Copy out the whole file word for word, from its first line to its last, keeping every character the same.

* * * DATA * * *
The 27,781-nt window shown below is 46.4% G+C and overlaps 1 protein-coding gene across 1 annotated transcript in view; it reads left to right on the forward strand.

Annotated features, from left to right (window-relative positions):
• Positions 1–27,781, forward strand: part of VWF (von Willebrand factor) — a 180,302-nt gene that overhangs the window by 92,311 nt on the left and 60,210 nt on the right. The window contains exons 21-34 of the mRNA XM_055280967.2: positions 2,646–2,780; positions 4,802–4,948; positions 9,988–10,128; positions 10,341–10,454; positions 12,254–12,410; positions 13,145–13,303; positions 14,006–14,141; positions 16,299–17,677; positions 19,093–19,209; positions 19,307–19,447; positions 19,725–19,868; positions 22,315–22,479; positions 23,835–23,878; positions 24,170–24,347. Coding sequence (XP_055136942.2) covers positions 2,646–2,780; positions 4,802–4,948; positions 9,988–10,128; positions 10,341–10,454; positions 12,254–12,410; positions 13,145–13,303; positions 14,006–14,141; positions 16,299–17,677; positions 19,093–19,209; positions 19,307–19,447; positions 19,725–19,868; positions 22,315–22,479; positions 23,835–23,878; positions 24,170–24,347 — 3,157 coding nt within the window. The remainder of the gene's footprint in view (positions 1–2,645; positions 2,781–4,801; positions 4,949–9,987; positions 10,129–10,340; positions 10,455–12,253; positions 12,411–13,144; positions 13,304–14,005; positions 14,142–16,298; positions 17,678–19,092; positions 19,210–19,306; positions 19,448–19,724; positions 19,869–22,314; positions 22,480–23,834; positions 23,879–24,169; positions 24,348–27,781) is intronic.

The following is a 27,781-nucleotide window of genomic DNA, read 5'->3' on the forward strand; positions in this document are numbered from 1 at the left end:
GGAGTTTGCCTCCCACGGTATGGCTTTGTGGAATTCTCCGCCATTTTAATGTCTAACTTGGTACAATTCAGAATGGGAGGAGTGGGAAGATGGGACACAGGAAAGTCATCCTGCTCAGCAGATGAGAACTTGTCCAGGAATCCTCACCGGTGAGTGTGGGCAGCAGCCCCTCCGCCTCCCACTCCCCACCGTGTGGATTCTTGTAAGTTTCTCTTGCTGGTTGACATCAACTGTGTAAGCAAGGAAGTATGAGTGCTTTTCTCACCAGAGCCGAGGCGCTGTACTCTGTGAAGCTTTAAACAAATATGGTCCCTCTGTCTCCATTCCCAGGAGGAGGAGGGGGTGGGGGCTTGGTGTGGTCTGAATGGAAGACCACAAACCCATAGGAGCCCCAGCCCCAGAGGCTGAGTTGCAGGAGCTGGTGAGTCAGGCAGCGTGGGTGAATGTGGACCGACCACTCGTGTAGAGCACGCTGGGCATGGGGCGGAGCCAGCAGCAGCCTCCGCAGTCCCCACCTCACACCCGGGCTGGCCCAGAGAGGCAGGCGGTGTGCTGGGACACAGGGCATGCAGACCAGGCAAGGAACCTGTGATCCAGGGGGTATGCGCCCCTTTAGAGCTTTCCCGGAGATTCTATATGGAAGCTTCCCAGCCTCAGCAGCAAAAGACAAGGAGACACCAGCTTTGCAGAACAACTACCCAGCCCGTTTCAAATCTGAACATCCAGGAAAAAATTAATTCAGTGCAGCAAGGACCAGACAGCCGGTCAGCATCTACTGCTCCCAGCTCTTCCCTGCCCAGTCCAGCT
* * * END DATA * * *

The 27,781-nt window shown below is 46.4% G+C and overlaps 1 protein-coding gene across 1 annotated transcript in view; it reads left to right on the forward strand.

Annotated features, from left to right (window-relative positions):
• Positions 1–27,781, forward strand: part of VWF (von Willebrand factor) — a 180,302-nt gene that overhangs the window by 92,311 nt on the left and 60,210 nt on the right. The window contains exons 21-34 of the mRNA XM_055280967.2: positions 2,646–2,780; positions 4,802–4,948; positions 9,988–10,128; positions 10,341–10,454; positions 12,254–12,410; positions 13,145–13,303; positions 14,006–14,141; positions 16,299–17,677; positions 19,093–19,209; positions 19,307–19,447; positions 19,725–19,868; positions 22,315–22,479; positions 23,835–23,878; positions 24,170–24,347. Coding sequence (XP_055136942.2) covers positions 2,646–2,780; positions 4,802–4,948; positions 9,988–10,128; positions 10,341–10,454; positions 12,254–12,410; positions 13,145–13,303; positions 14,006–14,141; positions 16,299–17,677; positions 19,093–19,209; positions 19,307–19,447; positions 19,725–19,868; positions 22,315–22,479; positions 23,835–23,878; positions 24,170–24,347 — 3,157 coding nt within the window. The remainder of the gene's footprint in view (positions 1–2,645; positions 2,781–4,801; positions 4,949–9,987; positions 10,129–10,340; positions 10,455–12,253; positions 12,411–13,144; positions 13,304–14,005; positions 14,142–16,298; positions 17,678–19,092; positions 19,210–19,306; positions 19,448–19,724; positions 19,869–22,314; positions 22,480–23,834; positions 23,879–24,169; positions 24,348–27,781) is intronic.

The following is a 27,781-nucleotide window of genomic DNA, read 5'->3' on the forward strand; positions in this document are numbered from 1 at the left end:
GGAGTTTGCCTCCCACGGTATGGCTTTGTGGAATTCTCCGCCATTTTAATGTCTAACTTGGTACAATTCAGAATGGGAGGAGTGGGAAGATGGGACACAGGAAAGTCATCCTGCTCAGCAGATGAGAACTTGTCCAGGAATCCTCACCGGTGAGTGTGGGCAGCAGCCCCTCCGCCTCCCACTCCCCACCGTGTGGATTCTTGTAAGTTTCTCTTGCTGGTTGACATCAACTGTGTAAGCAAGGAAGTATGAGTGCTTTTCTCACCAGAGCCGAGGCGCTGTACTCTGTGAAGCTTTAAACAAATATGGTCCCTCTGTCTCCATTCCCAGGAGGAGGAGGGGGTGGGGGCTTGGTGTGGTCTGAATGGAAGACCACAAACCCATAGGAGCCCCAGCCCCAGAGGCTGAGTTGCAGGAGCTGGTGAGTCAGGCAGCGTGGGTGAATGTGGACCGACCACTCGTGTAGAGCACGCTGGGCATGGGGCGGAGCCAGCAGCAGCCTCCGCAGTCCCCACCTCACACCCGGGCTGGCCCAGAGAGGCAGGCGGTGTGCTGGGACACAGGGCATGCAGACCAGGCAAGGAACCTGTGATCCAGGGGGTATGCGCCCCTTTAGAGCTTTCCCGGAGATTCTATATGGAAGCTTCCCAGCCTCAGCAGCAAAAGACAAGGAGACACCAGCTTTGCAGAACAACTACCCAGCCCGTTTCAAATCTGAACATCCAGGAAAAAATTAATTCAGTGCAGCAAGGACCAGACAGCCGGTCAGCATCTACTGCTCCCAGCTCTTCCCTGCCCAGTCCAGCT